Tuesday, March 27, 2007
On the other hand, Sylvia represents the modern woman of the time. She moves in a circle of decadent upper-class women. She is celebrated for her sophistication. She is a fearless ascetic who is not controlled by social norms; however, in contrast to Valentine, she is dangerously controlled by her selfish impulses. Silvia is not concerned at all with her society and its moral or religious beliefs. She is a rebellious woman who is displeased with the standards of her society. She shows that by making her own choices, she is in total control of her life.
The audience sympathizes with Sylvia because she represents all the expectations that women have of life and their relationships with men. Sylvia, like the heroines of many books, has a striking and classy beauty. She has a mysterious and enchanting personality that makes men want more of her – even if it is to their detriment. In contrast, Silvia’s attraction to men is only external; what motivates her to establish a love relationship is purely egotistic and social. She masters disdain when she is with her suitors. Even though she returns to Tietjens after leaving her lover, she does not do it for love; she does it to cause him torment, and, eventually, his ruin. Her anger is triggered by the fact that she is a catholic wife, and so unable to divorce him.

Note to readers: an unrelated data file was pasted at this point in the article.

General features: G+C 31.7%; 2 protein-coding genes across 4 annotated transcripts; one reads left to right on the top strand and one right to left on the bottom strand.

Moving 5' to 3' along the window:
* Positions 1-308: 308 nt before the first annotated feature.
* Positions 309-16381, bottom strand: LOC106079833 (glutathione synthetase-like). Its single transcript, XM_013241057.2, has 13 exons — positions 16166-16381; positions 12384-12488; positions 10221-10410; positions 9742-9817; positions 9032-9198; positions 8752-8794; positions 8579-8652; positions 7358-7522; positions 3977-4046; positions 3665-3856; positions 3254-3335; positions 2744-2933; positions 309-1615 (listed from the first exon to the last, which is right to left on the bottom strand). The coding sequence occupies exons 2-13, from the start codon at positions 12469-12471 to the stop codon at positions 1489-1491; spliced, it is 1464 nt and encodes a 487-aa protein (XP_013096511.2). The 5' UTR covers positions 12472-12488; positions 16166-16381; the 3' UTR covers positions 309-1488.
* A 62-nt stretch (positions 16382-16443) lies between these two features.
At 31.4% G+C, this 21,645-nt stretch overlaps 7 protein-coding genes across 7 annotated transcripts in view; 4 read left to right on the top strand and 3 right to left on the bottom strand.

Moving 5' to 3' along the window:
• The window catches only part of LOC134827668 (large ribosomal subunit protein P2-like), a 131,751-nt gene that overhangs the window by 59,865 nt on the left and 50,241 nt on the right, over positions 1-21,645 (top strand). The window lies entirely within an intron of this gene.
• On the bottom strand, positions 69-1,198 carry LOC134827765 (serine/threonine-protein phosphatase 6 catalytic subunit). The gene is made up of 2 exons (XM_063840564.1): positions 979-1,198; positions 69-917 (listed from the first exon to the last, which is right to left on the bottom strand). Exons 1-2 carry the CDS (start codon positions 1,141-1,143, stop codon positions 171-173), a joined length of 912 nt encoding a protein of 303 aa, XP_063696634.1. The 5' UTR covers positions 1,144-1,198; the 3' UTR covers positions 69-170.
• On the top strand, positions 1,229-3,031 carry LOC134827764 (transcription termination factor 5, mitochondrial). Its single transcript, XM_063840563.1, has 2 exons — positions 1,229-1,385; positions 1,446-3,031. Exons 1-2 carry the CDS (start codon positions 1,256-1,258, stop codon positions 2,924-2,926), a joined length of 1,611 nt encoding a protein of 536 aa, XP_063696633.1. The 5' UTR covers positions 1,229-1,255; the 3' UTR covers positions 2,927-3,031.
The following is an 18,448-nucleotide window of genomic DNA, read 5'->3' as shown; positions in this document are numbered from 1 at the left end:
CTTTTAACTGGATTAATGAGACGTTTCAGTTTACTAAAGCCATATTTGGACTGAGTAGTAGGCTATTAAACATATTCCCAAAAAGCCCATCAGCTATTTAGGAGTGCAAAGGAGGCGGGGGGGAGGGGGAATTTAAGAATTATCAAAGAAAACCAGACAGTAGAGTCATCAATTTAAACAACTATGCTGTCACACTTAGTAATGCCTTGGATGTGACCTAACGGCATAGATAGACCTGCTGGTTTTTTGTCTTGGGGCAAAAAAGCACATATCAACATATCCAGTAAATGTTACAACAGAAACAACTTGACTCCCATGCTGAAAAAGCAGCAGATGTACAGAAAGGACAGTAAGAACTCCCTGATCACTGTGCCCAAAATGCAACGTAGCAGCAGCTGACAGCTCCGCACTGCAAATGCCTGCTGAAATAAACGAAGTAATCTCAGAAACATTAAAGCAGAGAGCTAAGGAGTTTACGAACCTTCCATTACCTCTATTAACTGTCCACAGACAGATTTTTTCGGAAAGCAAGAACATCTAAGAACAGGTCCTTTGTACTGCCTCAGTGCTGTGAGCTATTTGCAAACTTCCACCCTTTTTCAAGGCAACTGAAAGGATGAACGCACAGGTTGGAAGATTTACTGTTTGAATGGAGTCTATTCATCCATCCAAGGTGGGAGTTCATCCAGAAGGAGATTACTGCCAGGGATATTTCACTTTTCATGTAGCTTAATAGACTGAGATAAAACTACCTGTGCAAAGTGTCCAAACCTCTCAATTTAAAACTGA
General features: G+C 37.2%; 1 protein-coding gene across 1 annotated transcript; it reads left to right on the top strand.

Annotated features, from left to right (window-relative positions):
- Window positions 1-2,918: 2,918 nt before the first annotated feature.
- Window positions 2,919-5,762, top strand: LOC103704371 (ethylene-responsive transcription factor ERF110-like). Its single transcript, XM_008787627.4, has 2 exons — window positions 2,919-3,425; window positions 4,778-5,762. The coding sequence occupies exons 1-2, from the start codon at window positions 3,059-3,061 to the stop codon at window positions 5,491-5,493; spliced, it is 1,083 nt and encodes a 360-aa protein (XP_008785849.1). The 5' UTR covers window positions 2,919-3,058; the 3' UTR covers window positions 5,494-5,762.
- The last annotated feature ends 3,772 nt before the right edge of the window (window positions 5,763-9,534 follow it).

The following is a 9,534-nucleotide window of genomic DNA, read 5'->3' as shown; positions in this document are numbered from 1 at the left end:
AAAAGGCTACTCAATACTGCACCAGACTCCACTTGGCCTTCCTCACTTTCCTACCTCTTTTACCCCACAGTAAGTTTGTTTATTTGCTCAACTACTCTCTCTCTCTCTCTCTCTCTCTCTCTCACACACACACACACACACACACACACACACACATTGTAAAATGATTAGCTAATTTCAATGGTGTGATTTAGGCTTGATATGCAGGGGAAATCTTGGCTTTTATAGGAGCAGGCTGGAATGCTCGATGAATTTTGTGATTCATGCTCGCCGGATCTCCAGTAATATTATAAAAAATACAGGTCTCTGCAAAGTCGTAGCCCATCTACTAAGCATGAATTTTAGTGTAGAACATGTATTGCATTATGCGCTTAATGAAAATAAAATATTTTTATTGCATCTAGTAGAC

Sylvia is presented as a contradictory character; she represents the female’s repressive power over men. She is a woman who leaves and comes back, who destroys her relationships with men and renews them again and again. As an adulterous woman, Sylvia is not ashamed of her acts, but rather proud of them. In the novel, Sylvia also represents the struggles between the evil, amoral acts and the religious standards of her society. She turns out to be an ugly woman on the inside and a beautiful woman on the outside. Sylvia hates being a traditional, subservient woman. She is bored with tradition because it does not give her any options to exercise the freedom she wants to have. Therefore, Sylvia is forced to look for other men to free herself. Similarly, Ford portrays Sylvia as a character who represents the extreme opposite of the submissive view of feminism. She possesses all the negative male characteristics. She is cold, dominant, self-centered and aggressive. She looks only for social definition and advancement, is only interested in fulfilling herself, and no one else. She is unable to participate in a cooperative argument with males. Sylvia tends to manipulate and control any discussion through the explicit humiliation of the others. She demeans men with her prowess. She is seen to be a cruel, astonishingly attractive temptress.
However, let us not forget that, even though Sylvia is presented in a dark light, she is a kind of heroine in the novel. Her agency serves as a symbol that advocates a change to the classic female identity. Silvia’s agency and decision making expands the horizons of the females of her time.
by Tania Sanchez
Haslam, Sarah. Fragmenting modernism; Ford Madox Ford, the novel and the Great War. Manchester, UK: Manchester University Press, 2002.
Meixneir, John A. Ford Madox Ford Novels. Minneapolis, US: University of Minnesota Press, 1962.